A bottle of whiskey being used as a water bottle. A white sack filled with empty Pepsi bottles ready to be dispatched. A scene that you usually don’t see in an office. But this story is being narrated from an office. Sitting at a desk, Ms. Aayushi KC is talking with a person, planning how they can collect trash. Aayushi KC is a woman from Kathmandu, who made recent headlines in some of the national newspapers for leaving a job at a bilateral development agency and starting a trash collection business. After reading news about her initiative, Bikas Udhyami decided to learn more about her story and her thoughts on social entrepreneurship.
When did you decide to start Khaalisisi? What was your early motivation?Honestly speaking, I was working on this idea for almost one year before I started. I was working on a USAID project at that time. It was a kind of stable and secure job. I had an idea of solid waste management company, but could not do two things at a time. So the time came when I had to decide, which way I wanted to go. My idea kept coming back to me and my inner voice was saying ‘let’s not be limited to thinking of it only, but go for execution.’ Then I registered the prototype of Khaalisisi in February and launched Khaalisisi in June 2016.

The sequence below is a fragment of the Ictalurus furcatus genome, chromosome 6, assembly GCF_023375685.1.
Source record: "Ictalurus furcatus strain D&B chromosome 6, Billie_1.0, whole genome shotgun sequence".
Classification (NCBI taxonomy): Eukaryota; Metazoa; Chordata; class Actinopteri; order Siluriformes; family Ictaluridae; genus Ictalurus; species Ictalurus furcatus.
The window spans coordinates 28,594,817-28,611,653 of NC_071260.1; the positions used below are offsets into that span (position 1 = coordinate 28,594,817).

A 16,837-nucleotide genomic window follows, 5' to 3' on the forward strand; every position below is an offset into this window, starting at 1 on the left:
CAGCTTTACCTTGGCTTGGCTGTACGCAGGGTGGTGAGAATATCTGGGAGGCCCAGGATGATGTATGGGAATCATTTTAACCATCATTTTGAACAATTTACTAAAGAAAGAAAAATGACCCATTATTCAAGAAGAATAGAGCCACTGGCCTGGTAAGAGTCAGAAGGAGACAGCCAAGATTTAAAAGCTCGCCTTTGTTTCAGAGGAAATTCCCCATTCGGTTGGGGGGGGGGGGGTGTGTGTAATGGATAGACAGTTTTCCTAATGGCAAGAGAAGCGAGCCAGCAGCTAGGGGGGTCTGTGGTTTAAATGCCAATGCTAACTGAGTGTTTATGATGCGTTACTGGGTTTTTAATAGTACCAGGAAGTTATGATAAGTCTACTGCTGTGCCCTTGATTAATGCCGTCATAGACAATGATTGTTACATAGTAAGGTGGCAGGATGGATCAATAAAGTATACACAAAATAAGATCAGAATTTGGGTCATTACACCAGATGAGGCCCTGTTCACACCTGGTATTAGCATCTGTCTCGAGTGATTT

You said you were preparing for the idea. What were the things you were preparing?
I am not from a technical background, so I used to think that I was not ready to start a waste management company. But as soon as I made my mind up to do this, I started to read more about the different aspects of solid waste management i.e. what are the kinds of waste we have, how we can classify these, what impact does recycling create etc. These aspects demanded serious reading. I planned to research and study everything beforehand, but that didn’t work out because learning takes place always in the middle. One has to start and learn. My team members also helped me in this journey.
Any incident you remember that brought you to this field?
Because Kathmandu is a huge mess. If you look around at the streets and your home, we are so brutal with our waste. Our cultural mindset is one of the reasons. We don’t know that we have to separate waste. Though the government has dictated through laws that we have to separate the waste at source, this is not implemented either by the government or by us as citizens. It is because we don’t know how to do it and why to do it. There are some people who try separating waste, but ultimately the metropolitan truck comes and puts all the different type of waste together. Seeing this, people’s motivation to separate waste goes down.